a, The fitted exponents α of \({\Delta }_{v}^{2} \sim {D}^{\alpha }\) when using a generalized linear model for inference. Error-bands are 95% confidence intervals using 20 data points. The theoretical exponent is -1. b, The exponent α of the decay of total inference error Δ2 ~ Dα when using the Ising model for both data generation and inference. Error-bands are 95% confidence intervals using 20 data points. Here inference error is almost entirely due to variance, thus decays as the power law.

Extended Data Fig. 6 Circuit inference using logistic regression is not improved by l1 regularization.

a, Example ring network weight profiles inferred using logistic regression with zero, optimal and excessive regularization penalties. When weights are weak, regularization reduces some noise and marginally improves inference. At high weights, regularization suppresses both the spurious off-diagonal stripes and the true coupling shape, so is not helpful. b, Inference error vs weight strength using logistic regression with and without l1 regularization. c, Optimal l1 penalties (that produce the lowest inference errors) at each weight. Regularization improves inference in the strong and weak weight regimes, but barely.

Extended Data Fig. 7 Circuit inference using neural CCGs.

(a-d) Inferring the strong weight (r = 0.025) ring circuit using short-lag peaks in neural CCGs. a, Pearson’s cross-correlation of a connected and an unconnected neuron pair. b, Left: matrix of absolute lags of the CCG peaks. This partly reveals the circuit: directly connected neurons exhibit short lags. Right: binary matrix connecting neuron pairs with short lags. c, Top: CCG-based weight matrix: weight is set to the peak cross-correlation if the neurons are connected (lag < τ), zero otherwise. Bottom: avg. weight profile. GLM fares better. d, Combining CCG and GLM. Top: matrix of GLM-inferred weights if neuron pairs have short CCG lag, zero otherwise. Bottom: avg. weight profile. Relative to pure GLM (Δ = 0.23), this method (Δ = 0.32) removes some biases but introduces others. (e-j) Spike CCGs from the sparse, non-symmetric, strong weight (rRSA = 0.1) random network. e, Unconnected pair. CCG has no sharp features around 0, indicating no direct connection. f, Unconnected pair. Broad symmetric peak, indicating multiple indirect influences through mutual connections, is discounted. g, Connected pair. Sharp asymmetric dip at 0 reveals direct (inhibitory) connection. h, Unconnected pair. CCG is indistinguishable from the previous, and passes the criterion. i, Connected pair, but no CCG features. j, Connected pair, but broad symmetric peak is discounted.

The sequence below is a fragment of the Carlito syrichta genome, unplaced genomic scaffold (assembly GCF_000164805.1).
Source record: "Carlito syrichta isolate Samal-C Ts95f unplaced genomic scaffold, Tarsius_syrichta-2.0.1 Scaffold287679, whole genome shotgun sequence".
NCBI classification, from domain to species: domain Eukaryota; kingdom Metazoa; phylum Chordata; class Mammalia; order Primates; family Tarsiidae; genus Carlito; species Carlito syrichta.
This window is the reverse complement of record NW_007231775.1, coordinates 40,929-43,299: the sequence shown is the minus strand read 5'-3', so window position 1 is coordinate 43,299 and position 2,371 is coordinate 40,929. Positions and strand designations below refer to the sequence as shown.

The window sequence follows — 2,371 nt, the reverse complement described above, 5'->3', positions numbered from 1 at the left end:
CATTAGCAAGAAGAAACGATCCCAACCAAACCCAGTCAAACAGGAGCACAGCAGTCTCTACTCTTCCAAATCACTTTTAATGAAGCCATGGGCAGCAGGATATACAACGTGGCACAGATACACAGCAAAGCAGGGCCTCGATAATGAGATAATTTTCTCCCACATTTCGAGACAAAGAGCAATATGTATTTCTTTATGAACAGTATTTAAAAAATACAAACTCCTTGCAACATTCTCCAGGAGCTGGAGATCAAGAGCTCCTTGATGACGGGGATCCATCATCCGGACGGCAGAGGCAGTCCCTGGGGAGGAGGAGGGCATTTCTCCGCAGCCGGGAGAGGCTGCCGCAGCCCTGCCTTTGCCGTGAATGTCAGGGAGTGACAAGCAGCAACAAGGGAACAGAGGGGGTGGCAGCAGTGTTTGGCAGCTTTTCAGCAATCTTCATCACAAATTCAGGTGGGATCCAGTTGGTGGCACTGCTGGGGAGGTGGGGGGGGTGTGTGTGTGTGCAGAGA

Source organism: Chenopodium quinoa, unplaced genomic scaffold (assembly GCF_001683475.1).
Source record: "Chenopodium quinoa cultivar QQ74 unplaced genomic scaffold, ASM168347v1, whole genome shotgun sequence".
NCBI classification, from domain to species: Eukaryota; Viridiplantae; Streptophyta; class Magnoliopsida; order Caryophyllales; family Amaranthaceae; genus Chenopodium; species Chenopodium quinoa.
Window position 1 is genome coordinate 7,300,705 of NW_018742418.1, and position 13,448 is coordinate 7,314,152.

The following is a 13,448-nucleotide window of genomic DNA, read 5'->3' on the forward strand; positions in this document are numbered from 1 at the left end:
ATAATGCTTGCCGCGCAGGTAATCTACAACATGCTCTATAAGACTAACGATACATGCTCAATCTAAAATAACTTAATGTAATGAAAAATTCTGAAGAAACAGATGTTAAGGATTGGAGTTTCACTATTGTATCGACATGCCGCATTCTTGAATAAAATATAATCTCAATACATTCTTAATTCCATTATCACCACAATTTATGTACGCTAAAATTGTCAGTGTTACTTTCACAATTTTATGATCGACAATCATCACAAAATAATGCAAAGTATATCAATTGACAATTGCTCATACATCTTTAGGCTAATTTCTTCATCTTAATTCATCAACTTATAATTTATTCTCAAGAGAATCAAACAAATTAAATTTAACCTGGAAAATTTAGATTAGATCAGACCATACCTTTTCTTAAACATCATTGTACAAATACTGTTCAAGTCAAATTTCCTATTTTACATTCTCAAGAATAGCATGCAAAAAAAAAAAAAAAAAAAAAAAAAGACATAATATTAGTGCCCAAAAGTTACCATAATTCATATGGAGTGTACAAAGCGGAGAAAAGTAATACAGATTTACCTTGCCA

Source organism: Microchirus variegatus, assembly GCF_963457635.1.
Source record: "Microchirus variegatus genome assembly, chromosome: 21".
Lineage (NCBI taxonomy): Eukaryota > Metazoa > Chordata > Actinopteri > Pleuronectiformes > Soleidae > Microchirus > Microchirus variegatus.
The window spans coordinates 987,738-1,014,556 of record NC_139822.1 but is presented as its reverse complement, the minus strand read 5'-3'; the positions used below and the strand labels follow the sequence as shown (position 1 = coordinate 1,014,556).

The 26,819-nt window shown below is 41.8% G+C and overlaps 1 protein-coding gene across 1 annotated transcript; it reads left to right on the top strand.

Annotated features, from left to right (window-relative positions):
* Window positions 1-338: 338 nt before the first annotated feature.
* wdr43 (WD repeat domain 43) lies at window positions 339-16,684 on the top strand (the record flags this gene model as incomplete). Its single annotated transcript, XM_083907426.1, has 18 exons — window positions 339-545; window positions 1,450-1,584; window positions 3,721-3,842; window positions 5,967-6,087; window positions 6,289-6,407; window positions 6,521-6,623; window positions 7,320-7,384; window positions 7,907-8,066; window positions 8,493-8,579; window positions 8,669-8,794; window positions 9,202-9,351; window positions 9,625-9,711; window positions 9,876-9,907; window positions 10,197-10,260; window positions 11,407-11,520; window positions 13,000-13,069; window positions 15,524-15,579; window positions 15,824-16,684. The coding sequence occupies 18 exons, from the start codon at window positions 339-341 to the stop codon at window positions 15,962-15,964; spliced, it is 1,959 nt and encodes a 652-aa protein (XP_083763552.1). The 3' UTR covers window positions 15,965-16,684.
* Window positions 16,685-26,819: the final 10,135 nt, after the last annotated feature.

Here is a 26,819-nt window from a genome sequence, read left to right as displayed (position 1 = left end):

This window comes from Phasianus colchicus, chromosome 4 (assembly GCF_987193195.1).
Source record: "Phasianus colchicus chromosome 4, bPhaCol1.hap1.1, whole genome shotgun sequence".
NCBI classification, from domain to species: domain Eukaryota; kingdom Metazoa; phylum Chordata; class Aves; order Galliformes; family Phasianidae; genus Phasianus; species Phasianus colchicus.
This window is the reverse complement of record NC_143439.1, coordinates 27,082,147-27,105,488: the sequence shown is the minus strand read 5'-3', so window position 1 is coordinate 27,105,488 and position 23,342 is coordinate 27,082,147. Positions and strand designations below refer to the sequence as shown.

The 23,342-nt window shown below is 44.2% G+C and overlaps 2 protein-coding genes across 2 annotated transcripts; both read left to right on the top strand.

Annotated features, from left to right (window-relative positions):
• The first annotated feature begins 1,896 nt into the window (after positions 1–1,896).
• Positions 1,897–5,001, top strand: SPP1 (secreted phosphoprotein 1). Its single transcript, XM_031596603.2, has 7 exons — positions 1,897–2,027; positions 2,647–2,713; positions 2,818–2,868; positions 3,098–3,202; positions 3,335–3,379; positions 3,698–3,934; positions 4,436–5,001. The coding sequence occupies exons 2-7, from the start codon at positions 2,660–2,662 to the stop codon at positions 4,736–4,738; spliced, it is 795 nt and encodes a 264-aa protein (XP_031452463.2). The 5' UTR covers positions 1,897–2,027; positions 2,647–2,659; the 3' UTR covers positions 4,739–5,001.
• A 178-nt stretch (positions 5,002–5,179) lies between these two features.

Extended Data Fig. 8 Results of inference using a GLM on data generated by a linear-nonlinear-Poisson model with a rectifying linear response (see Methods).

a, Pattern coherence against weight strength for the generative LNP network. b, Inferred weight matrices (top) and superposition of rows (bottom, line marks zero), at several weight strengths. c, Inference error and bias fraction against weight strength. Optimal inference is at the point of pattern onset.

Extended Data Fig. 9 Activity and inference in the random balanced networks that are fully or sparsely connected.

a, Top: waterfall plots of neural fields of the full network at weak weights (when activity decays) and strong weights (when activity is chaotic), in response to a brief uniform feed-forward pulse. Bottom: corresponding inferences. (b-d) Inference on the sparse network. b, Left: true and inferred weights (using logistic regression) for the network with no noisy drive, at rRSB = 0.6. Some zero weights are inferred to be non-zero, while some nonzero weights are underestimated. Right: true and inferred weights (using only logistic regression, and augmented with CCG information) for the same condition, but when the network is noise-driven. c, Inference error (using the two methods) vs recurrent weight strength, and data volume, on the noise-driven network. d, Example CCG (top) and its time-derivative (bottom) of a connected neuron pair in the noise-driven network.

Extended Data Fig. 10 Entropy of spiking activity states of neural circuits.

a, Entropy of the distributions of 22-neuron spike sub-states from the true local ring circuit W and the non-local circuit \({\bf{W}}^{\prime}\). b, Entropies of the spike sub-states of the two circuits computed with different data fractions across weight strengths. At all weights, the computed entropies converge as the data approaches the total volume. c: Example slice of plot b at the weakest weights, where entropy convergence takes the longest.

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Das, A., Fiete, I.R. Systematic errors in connectivity inferred from activity in strongly recurrent networks. Nat Neurosci 23, 1286–1296 (2020). https://doi.org/10.1038/s41593-020-0699-2